Corporate Mentor, Career Sponsor: Distinctions Matter

An idiom and a corporate mentor are just a distinction away

When one of my Anglo friends uses an American idiom such as, “You can’t make a silk purse out of a sow’s ear,” she asks me if I’m familiar with its meaning. If I say no, she usually says, “Wow, I can’t believe you’ve never heard it. It’s a very common saying in English,” and she goes on to explain what it means. I usually reply: “How common can it be if I’ve never heard it and I’ve been in this country for twenty five years!” Sometimes, I then share the Spanish equivalent, which in this case would be: “La mona aunque se vista de seda, mona queda.”

Inevitably, a few days later I start hearing and reading that expression everywhere. How could this be? Did it just become popular? No. What happened is that before my friend made the distinction for me, that phrase was just a string of words that I didn’t register as a unit.

Want to promote Latinos up the ladder? Share distinctions between corporate mentors, sponsors, advisors and advocates

Want to promote Latinos up the ladder? Share distinctions between corporate mentors, career sponsors, advisors and advocates

This is important because the lack of distinctions in any area renders us unable to act in that area. In my example, when I don’t understand a particular saying, I miss a reference that almost everyone else gets.  In more important situations, not understanding a specific distinction can keep you from advancing in your career.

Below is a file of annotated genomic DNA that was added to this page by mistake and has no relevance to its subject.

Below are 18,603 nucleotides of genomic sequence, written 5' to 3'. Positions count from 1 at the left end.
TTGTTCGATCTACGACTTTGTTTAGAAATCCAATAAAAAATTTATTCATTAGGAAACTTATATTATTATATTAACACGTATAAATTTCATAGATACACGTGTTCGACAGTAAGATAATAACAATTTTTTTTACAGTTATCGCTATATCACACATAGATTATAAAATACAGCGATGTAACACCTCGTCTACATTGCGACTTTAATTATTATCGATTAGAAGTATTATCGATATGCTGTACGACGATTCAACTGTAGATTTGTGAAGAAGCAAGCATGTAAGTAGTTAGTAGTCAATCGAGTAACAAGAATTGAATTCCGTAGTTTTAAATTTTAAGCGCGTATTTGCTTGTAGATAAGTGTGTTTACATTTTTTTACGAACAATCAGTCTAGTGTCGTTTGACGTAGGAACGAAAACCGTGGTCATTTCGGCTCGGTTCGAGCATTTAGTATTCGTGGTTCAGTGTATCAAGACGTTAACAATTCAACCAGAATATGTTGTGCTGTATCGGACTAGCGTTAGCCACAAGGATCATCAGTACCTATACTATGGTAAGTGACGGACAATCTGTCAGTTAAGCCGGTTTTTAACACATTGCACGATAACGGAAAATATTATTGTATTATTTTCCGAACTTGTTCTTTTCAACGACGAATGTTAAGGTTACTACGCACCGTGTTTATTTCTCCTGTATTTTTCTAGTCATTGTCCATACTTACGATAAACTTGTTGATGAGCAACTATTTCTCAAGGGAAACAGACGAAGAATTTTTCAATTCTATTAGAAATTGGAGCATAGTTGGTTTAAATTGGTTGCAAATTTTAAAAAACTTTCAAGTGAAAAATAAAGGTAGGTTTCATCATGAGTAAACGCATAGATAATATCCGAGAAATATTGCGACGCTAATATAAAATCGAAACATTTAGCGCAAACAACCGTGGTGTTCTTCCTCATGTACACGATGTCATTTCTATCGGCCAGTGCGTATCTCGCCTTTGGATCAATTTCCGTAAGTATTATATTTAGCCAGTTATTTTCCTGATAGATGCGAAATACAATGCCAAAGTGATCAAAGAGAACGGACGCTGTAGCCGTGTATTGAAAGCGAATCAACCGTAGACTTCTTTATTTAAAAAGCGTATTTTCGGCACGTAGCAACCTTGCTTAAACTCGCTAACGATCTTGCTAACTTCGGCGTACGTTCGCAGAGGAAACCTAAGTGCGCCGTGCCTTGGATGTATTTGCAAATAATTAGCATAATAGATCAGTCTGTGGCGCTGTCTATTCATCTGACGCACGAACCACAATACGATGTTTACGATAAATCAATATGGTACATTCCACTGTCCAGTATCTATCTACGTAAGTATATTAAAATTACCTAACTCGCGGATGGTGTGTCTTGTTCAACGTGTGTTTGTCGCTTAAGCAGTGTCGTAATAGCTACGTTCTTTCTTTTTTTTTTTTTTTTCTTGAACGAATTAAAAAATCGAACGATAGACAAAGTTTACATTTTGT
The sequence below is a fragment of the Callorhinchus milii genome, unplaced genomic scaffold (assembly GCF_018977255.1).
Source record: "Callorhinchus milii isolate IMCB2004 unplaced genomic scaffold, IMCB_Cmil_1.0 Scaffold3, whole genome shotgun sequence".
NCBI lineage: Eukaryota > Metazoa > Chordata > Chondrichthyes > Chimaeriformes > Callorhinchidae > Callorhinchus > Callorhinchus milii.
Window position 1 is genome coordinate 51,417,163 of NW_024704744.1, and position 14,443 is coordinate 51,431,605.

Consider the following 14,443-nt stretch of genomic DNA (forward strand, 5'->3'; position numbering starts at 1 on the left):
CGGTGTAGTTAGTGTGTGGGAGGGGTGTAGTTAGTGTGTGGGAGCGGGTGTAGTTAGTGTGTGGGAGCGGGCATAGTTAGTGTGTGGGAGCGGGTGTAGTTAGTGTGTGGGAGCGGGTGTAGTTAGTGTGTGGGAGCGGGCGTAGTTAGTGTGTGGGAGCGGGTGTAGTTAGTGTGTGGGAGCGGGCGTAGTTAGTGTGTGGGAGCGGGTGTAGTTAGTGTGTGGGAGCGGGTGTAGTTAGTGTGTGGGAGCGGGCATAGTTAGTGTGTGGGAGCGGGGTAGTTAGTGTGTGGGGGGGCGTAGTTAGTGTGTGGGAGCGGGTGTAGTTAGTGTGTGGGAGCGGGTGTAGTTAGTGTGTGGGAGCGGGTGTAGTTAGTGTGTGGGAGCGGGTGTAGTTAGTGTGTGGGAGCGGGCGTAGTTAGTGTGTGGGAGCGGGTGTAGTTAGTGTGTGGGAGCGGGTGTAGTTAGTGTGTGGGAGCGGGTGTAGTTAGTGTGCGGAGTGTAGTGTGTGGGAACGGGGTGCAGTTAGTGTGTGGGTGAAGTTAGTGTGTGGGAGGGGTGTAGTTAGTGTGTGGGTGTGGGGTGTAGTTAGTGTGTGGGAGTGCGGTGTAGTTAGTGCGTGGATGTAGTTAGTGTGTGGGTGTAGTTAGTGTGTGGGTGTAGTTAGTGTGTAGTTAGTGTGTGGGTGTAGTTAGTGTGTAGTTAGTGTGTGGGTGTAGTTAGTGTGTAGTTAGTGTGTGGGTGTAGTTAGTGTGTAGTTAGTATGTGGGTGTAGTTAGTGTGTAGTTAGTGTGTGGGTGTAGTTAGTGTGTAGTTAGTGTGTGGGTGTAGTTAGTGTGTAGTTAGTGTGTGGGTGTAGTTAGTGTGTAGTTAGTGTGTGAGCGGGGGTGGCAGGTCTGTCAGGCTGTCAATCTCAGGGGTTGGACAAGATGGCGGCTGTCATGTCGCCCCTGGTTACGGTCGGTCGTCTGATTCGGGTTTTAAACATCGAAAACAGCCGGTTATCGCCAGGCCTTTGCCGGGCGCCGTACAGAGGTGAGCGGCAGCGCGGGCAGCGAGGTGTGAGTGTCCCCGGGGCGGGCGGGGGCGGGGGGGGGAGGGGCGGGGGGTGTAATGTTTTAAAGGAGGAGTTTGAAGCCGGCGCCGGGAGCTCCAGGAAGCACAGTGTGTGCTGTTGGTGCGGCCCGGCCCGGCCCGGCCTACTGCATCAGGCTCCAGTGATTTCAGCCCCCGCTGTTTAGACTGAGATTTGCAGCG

Key Distinctions: Corporate mentor, sponsor, advocate, and advisor. Learn how to leverage your career growth by learning what these are and how they can help you. By Mariela Dabbah

Key distinctions that impact career growth:  corporate mentor, career sponsor, advocate, and advisor

Distinctions are not just definitions of words but tools that enable you to see things and to act on them in ways you couldn’t before you understood the distinction. One important distinction that Latinos who may be the first in their families to work in corporate America, frequently lack is the difference between a corporate mentor, a career sponsor, an advocate, an advisor, and a coach. As a result, they may fail to incorporate these critical people into their networks (or think that a corporate mentor is all they need;) and, consequently, they tend to remain stuck at lower levels in their careers, something they could overcome with the right support.

Definitions of corporate mentor, career sponsor, advocate and advisor

Recently, a mid career Latina I was coaching said to me, “Until two months ago, I never knew there was a difference between a corporate mentor and a career sponsor.” Naturally, she didn’t have both corporate mentors and sponsors because, not understanding the distinction, she didn’t realize the need for them.

Therein lies the importance of making these distinctions explicit to diverse employees:

  • A corporate mentor is someone you admire and respect in their area of expertise, who can guide you through the unwritten rules of the organization, provide feedback on your appearance and behavior, and help you figure out your goals.